Plan for Weight Loss Challenges

Think about all the things that happen during the day that make you want to overeat or make less-than-healthy choices. Job stress can be one, especially if your office mate keeps a tin of chocolate on their desk. Boredom can also trigger mindless snacking, and so can watching TV.

Create a list of your biggest hurdles and how to deal with each one. At work, for example, vary your path to your desk so you don't see your colleague's tempting chocolate. At home, take on a small project or new hobby that keeps you away from the TV.

Keep on hand healthy snacks that are also tasty and filling for the times when cravings are likely to strike. Keep water handy as well, and don't forget to drink it. Water can make you feel full and has zero calories.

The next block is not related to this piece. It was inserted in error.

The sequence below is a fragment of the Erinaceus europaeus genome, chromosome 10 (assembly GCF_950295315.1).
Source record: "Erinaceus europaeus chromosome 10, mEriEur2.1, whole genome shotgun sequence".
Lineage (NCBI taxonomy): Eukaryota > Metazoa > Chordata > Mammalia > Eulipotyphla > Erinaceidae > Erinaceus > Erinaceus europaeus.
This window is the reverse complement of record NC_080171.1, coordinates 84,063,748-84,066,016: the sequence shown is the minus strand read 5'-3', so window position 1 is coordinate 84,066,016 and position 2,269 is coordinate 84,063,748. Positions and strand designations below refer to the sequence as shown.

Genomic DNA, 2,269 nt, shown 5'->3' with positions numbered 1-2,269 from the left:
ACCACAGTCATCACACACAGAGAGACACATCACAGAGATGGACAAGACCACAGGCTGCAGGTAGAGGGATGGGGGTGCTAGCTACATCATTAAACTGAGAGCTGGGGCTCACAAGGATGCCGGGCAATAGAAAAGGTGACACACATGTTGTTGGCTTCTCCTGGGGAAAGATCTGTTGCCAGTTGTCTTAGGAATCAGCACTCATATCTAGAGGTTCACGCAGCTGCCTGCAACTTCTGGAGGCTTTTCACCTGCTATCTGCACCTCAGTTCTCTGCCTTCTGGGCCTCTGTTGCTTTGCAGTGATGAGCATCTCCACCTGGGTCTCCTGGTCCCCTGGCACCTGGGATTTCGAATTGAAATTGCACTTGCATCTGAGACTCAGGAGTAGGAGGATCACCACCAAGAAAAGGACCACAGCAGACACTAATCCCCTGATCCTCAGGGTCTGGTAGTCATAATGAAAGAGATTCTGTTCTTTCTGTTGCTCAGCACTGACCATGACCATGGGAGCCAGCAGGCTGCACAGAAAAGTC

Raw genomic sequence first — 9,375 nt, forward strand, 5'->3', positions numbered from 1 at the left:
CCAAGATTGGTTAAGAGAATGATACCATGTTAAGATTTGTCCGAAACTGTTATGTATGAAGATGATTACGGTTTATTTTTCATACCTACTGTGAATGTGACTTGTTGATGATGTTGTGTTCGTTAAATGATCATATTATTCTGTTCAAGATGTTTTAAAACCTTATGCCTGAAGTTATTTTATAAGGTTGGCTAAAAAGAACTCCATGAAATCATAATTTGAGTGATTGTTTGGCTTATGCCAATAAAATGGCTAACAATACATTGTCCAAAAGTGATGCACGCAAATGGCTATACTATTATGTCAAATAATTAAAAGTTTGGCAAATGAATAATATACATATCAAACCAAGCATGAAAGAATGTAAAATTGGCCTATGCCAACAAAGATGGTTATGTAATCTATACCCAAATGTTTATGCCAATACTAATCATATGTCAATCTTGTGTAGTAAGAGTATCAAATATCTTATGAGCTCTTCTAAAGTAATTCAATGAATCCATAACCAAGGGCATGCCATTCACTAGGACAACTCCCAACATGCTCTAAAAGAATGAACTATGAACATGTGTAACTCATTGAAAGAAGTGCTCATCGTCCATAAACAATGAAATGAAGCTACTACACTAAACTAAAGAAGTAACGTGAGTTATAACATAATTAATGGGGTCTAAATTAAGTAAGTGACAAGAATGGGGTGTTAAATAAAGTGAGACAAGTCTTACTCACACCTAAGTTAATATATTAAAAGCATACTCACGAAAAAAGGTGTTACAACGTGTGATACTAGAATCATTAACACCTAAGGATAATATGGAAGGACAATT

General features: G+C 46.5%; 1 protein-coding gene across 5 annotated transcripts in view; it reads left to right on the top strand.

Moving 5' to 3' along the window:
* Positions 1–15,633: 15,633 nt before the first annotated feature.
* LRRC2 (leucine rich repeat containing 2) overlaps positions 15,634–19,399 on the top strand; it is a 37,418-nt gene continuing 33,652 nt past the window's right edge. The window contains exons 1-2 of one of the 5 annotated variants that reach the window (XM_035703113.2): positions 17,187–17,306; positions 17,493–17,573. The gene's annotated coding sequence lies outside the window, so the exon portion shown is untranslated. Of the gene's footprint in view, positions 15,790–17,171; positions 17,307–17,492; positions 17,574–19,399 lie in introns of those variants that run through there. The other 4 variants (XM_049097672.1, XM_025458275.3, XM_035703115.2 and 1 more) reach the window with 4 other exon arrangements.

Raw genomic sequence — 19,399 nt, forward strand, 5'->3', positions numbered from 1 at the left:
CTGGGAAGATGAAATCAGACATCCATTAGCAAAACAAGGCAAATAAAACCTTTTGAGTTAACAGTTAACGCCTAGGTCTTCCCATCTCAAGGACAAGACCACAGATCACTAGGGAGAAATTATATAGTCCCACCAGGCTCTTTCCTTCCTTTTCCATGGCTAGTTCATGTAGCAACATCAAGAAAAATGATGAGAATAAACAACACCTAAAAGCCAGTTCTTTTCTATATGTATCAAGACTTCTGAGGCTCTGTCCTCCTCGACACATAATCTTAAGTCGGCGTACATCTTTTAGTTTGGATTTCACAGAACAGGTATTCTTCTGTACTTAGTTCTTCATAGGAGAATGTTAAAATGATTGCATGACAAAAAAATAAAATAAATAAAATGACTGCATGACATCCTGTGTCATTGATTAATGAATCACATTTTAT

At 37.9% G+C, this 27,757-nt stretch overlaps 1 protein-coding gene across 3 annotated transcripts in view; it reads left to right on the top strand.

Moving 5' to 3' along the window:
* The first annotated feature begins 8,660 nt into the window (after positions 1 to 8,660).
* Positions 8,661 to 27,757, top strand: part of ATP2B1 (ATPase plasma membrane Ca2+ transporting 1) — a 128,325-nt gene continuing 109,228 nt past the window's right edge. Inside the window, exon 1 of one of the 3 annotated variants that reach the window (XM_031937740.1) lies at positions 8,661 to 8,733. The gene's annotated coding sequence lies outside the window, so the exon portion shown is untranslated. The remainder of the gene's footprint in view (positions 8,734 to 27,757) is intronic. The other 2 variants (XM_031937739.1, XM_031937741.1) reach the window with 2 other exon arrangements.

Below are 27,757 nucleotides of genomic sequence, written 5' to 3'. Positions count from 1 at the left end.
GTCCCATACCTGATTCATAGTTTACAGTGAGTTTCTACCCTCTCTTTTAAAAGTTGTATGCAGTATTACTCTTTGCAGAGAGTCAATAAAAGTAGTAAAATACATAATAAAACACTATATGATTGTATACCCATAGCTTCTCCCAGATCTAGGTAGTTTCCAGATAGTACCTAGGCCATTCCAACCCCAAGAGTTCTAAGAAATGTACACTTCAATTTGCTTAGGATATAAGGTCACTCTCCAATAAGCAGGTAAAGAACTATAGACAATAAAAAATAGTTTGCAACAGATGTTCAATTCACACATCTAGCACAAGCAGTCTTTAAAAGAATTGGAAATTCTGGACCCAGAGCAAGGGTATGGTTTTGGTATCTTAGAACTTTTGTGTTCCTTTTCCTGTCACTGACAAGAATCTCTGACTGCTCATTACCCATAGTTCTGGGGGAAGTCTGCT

Take a moment to look at each small success. A lifestyle change is hard, and you deserve to feel proud of your efforts. Over time, you'll see the benefits of these changes in the form of better overall health and well-being. Stick with your new healthy habits, and as time goes by, you're likely to meet, and perhaps pass, your first weight loss goal.

Show Sources


American Diabetes Association: "Healthy Weight Loss;" "Setting Realistic Goals;" "Tips to Cut 100 Calories;" "Activities and Calories Burned;" "Create Your Plate;" "Your Weight Loss Plan;" and "Test Your Fitness Knowledge."

CDC: "Losing Weight;" "Getting Started;" and "Improving Your Eating Habits."

National Heart, Lung, and Blood Institute: "Guide to Behavior Change."